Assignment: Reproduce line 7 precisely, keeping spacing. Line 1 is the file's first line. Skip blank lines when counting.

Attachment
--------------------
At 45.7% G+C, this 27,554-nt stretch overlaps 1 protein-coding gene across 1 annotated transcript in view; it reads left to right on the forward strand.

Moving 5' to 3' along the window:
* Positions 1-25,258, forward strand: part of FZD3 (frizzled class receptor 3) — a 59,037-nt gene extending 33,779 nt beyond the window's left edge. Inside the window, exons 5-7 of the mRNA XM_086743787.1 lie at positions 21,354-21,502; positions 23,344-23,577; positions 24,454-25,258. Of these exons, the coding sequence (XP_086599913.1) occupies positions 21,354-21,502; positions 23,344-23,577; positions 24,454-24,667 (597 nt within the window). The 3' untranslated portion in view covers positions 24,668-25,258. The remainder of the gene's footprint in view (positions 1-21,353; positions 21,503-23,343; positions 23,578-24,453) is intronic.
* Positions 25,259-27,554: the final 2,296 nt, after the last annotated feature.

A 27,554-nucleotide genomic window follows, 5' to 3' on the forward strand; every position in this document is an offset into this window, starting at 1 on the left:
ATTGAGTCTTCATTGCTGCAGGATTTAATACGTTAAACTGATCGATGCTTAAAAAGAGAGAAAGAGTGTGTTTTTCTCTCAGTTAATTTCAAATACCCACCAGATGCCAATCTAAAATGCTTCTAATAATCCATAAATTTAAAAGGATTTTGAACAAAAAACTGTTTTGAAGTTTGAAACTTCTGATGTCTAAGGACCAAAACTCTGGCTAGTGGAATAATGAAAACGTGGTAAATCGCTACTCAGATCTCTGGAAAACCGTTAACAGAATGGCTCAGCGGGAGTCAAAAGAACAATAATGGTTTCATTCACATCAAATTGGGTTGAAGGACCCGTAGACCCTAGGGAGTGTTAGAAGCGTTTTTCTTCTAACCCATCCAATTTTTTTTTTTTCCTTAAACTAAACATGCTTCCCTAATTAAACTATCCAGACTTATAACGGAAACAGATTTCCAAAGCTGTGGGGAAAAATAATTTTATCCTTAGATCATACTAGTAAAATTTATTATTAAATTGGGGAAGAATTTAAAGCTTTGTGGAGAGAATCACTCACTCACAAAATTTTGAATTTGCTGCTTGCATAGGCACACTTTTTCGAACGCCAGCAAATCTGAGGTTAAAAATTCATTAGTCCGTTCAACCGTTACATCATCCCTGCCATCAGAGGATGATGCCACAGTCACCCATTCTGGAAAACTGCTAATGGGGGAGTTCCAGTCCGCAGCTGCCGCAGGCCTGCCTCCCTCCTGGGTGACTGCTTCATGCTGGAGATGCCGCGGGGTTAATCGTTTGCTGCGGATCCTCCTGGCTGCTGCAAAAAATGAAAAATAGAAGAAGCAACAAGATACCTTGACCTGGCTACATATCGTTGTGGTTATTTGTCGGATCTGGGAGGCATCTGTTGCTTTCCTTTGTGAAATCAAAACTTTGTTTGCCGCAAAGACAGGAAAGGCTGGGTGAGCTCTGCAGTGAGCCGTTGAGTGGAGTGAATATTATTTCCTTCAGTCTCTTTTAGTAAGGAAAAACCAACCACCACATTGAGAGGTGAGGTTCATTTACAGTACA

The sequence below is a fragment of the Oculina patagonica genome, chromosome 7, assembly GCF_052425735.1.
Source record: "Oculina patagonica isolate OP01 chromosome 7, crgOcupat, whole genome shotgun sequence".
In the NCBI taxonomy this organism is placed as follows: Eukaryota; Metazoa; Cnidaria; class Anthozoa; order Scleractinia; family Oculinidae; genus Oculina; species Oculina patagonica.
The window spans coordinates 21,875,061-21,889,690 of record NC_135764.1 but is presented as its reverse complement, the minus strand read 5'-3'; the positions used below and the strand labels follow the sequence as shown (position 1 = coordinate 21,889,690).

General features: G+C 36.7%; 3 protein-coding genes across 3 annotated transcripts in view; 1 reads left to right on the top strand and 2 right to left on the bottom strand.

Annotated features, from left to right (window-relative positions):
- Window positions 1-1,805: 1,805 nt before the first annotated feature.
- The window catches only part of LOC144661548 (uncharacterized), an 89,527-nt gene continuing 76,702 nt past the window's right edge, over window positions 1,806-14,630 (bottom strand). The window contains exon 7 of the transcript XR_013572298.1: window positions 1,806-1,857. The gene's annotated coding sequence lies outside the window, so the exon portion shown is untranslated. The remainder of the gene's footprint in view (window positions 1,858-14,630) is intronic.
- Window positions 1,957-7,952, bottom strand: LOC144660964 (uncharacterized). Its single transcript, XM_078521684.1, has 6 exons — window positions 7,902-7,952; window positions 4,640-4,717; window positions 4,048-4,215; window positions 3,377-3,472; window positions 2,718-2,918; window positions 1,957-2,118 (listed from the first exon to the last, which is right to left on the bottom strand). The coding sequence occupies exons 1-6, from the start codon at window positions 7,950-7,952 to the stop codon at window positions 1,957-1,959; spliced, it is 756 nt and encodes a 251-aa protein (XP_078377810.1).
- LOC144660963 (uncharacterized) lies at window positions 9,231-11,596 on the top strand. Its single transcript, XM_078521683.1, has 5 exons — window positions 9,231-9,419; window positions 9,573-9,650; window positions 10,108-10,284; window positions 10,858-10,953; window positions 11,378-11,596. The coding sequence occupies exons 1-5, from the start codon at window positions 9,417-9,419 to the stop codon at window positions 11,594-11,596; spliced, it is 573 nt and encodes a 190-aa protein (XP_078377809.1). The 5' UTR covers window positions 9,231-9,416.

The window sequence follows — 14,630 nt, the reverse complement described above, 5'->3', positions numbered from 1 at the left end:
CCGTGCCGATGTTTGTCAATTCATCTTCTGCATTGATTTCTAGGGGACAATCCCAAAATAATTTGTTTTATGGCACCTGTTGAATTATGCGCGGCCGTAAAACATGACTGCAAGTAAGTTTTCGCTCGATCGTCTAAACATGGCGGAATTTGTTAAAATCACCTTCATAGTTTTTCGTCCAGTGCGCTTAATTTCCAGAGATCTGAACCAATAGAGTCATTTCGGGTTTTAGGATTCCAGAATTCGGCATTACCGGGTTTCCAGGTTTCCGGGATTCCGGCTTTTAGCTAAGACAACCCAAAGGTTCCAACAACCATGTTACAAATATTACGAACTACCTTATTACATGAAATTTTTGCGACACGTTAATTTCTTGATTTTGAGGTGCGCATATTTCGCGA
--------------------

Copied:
The sequence below is a fragment of the Oculina patagonica genome, chromosome 7, assembly GCF_052425735.1.